When your Trust Deed comes to an end, your Trustee will issue what’s known as a ‘letter of discharge’.
A copy of the letter of discharge will be sent to Accountant in Bankruptcy (AiB), the regulatory body of Trust Deeds in Scotland and the Register of Insolvencies will record your Trust Deed discharge.
If you enter a Trust Deed, typically you’ll finish your repayment in 48 months, as long as you made all payments in your plan.
Over those four years, you’ll have made 48 affordable monthly payments – and this will count as ‘full and final settlement’ of the unaffordable debts included in your Trust Deed.
At the end of your Trust Deed term, any unsecured debt that you weren’t able to repay during your Trust Deed will be written off. You will now be free to enjoy life after debt.
When you are discharged from a Protected Trust Deed, you will be discharged from any outstanding debts from the creditors that you had included at the date you registered your Trust Deed.
This means that your lenders are no longer allowed to pursue money that was owed to them when you signed the Trust Deed.
However, some debts won’t be written off such a student loan, or any court fine.
What Happens With Secured Debts After A Trust Deed?
If you owe money that is secured against an asset such as property or a vehicle, it won’t be included in your Trust Deed. Your secured lenders won’t be consulted on whether they agree to your Trust Deed, and they won’t write off monies that you owe them, whether you complete your Trust Deed term or not.
However, the fact that you’re in a Trust Deed should make the secured payments easier to make, as your Trust Deed payments would be calculated not to take up any monies that you need for your typical essentials – not just your rent or mortgage, but utility bills, travel expenses and so on.
If you’re a homeowner, you might be required to release some equity from your property, so you can repay your unsecured lenders more of what you owe them before they write off the rest.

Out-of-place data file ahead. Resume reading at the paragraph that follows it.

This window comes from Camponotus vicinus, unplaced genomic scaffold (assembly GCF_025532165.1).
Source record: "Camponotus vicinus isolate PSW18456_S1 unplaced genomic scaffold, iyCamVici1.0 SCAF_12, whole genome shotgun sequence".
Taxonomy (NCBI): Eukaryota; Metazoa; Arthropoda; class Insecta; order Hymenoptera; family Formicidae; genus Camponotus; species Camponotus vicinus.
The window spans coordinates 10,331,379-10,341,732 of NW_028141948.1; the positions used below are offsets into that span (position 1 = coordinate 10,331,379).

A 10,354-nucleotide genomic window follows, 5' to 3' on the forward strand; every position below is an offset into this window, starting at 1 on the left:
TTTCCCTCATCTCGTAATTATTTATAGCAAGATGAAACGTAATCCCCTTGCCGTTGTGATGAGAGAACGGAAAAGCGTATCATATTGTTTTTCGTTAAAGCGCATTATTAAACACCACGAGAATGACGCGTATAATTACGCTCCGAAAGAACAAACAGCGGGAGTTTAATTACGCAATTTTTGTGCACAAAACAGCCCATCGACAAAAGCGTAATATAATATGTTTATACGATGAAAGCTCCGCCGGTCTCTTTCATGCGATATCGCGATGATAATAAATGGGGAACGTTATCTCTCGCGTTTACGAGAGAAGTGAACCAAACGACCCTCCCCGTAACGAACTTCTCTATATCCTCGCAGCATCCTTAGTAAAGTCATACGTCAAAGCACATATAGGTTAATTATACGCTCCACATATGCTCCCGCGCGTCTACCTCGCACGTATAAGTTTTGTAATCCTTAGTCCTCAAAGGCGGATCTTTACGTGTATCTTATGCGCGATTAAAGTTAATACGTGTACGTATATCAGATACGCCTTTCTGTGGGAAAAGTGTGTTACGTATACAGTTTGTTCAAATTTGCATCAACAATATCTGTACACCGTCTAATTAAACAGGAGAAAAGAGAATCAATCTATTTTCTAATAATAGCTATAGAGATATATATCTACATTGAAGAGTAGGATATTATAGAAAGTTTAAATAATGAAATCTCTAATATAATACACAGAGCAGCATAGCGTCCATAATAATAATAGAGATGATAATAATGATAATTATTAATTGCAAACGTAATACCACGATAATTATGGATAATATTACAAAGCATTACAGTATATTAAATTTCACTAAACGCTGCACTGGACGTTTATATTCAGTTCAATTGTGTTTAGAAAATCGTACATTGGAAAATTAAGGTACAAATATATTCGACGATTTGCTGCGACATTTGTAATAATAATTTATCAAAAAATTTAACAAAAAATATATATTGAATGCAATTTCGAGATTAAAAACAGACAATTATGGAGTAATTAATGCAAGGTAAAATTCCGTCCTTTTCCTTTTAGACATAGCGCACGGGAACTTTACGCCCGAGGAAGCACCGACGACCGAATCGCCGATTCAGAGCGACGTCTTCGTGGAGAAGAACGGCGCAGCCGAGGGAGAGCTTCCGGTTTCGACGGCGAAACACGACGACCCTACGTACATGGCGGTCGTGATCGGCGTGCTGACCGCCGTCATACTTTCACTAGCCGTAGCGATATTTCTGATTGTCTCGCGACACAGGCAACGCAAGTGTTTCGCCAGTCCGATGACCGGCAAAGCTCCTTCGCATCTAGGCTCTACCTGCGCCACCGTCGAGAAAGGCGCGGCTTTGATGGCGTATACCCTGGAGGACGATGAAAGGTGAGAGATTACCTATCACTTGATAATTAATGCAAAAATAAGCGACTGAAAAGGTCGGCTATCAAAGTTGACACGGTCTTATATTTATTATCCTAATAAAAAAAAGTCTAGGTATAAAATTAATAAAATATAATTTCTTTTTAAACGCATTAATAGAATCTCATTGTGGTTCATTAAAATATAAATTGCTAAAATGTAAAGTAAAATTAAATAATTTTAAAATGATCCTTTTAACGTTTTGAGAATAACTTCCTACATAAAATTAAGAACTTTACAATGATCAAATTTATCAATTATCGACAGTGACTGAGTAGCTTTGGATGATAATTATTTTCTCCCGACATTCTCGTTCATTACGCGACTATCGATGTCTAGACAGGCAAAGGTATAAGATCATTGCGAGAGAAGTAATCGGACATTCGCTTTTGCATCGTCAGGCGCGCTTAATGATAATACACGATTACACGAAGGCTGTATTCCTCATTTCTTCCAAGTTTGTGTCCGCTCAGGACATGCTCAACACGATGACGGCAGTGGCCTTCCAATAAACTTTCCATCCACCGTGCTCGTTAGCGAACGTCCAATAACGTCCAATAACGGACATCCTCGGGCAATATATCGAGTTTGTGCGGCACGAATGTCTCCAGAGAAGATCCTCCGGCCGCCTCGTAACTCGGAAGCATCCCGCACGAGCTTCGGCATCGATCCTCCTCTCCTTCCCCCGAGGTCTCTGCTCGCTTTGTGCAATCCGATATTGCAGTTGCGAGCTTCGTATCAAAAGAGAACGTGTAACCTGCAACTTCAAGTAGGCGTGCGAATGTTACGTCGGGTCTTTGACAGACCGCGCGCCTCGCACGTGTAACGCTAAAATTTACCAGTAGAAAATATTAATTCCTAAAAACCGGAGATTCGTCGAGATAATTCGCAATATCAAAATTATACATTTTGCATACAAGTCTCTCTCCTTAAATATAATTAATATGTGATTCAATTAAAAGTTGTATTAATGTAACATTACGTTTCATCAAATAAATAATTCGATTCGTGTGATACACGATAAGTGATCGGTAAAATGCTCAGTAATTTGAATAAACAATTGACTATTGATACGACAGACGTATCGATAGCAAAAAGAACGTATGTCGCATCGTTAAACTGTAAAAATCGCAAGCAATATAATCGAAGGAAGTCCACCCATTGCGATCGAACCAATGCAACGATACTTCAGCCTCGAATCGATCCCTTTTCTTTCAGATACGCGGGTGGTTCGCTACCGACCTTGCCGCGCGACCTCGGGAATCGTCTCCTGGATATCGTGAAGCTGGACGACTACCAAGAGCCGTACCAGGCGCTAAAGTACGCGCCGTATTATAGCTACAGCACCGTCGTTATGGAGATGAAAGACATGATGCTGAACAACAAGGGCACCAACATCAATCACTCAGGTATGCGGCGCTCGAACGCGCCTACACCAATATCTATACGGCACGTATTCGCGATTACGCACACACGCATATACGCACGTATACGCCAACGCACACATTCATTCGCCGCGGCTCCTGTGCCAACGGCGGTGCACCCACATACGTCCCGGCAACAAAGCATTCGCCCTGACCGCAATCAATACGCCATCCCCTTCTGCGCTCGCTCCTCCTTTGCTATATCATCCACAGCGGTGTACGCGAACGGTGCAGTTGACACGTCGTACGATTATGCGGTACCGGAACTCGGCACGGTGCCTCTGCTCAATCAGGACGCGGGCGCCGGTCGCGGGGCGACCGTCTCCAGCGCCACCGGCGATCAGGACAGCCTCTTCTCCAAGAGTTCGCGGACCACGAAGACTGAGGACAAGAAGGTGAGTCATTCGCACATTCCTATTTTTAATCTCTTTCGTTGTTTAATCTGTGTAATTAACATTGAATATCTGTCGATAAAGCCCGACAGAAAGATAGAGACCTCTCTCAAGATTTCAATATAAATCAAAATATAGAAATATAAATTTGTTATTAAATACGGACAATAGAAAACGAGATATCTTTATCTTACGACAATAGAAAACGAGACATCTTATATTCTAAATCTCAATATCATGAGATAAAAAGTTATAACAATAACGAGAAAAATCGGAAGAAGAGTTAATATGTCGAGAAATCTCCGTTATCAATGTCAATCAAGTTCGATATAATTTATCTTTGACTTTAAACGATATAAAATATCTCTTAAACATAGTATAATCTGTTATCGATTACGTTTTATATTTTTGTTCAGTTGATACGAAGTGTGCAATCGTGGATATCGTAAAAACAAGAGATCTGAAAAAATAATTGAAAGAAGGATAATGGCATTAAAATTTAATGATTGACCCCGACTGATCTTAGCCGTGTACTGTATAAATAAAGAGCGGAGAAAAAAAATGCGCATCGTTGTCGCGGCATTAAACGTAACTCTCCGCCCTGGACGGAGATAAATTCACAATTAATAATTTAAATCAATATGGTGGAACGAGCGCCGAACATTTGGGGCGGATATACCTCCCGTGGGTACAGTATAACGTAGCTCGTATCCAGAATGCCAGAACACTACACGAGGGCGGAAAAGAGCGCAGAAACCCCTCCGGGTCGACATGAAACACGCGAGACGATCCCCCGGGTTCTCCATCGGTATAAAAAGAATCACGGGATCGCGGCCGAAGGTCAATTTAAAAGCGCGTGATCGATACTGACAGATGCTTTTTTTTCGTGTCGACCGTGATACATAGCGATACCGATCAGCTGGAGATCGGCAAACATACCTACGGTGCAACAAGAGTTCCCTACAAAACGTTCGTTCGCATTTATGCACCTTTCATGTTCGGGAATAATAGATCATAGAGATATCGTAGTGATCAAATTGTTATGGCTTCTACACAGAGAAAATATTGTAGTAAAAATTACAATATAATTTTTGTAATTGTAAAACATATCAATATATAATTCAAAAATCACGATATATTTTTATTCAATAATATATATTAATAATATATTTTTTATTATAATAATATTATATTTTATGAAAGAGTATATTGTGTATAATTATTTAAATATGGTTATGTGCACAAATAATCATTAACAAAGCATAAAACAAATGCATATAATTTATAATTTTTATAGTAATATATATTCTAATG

However, you may find that the impact of your Trust Deed on your credit rating makes it harder to release equity. Mortgage providers can see that you’ve entered a Trust Deed, so you might find that it’s harder to get a new mortgage deal, or that you’re charged a higher rate of interest if you do.
If you can’t release any equity then your Trust Deed could be extended by 12 months.
Trust Deed Credit Score And History Impact
Information about Protected Trust Deeds and defaults will remain on someone’s credit reports for up to six years after they occur, so they are likely to remain on someone’s credit history even after they have been discharged from their Protected Trust Deed, which normally lasts for 4 years.
If you’ve already defaulted on your credit agreements even before considering a Trust Deed, this too will be logged on your credit score.
How Will A Debt Arrangement Scheme Affect My Credit Rating?
When your DPP is approved, you’re placed on the DAS register. This is coordinated and managed by the DAS administrator and is available to credit rating agencies. This register, along with other insolvency registers, is added to other information to your credit report, which calculates your credit score.
Just like a Trust Deed, or even a simple default notice, a Debt Arrangement Scheme will affect your credit rating for at least six years. However, this may be extended further depending on how long it takes you to pay off your Debt Arrangement Scheme in total.
E.g. if you are on a DPP for under 6 years there is no difference, or if you are going to repay a DPP for longer than 6 years; your debts will not be marked as satisfied until the debt has been repaid at the end of the DPP.
What is a Default Notice?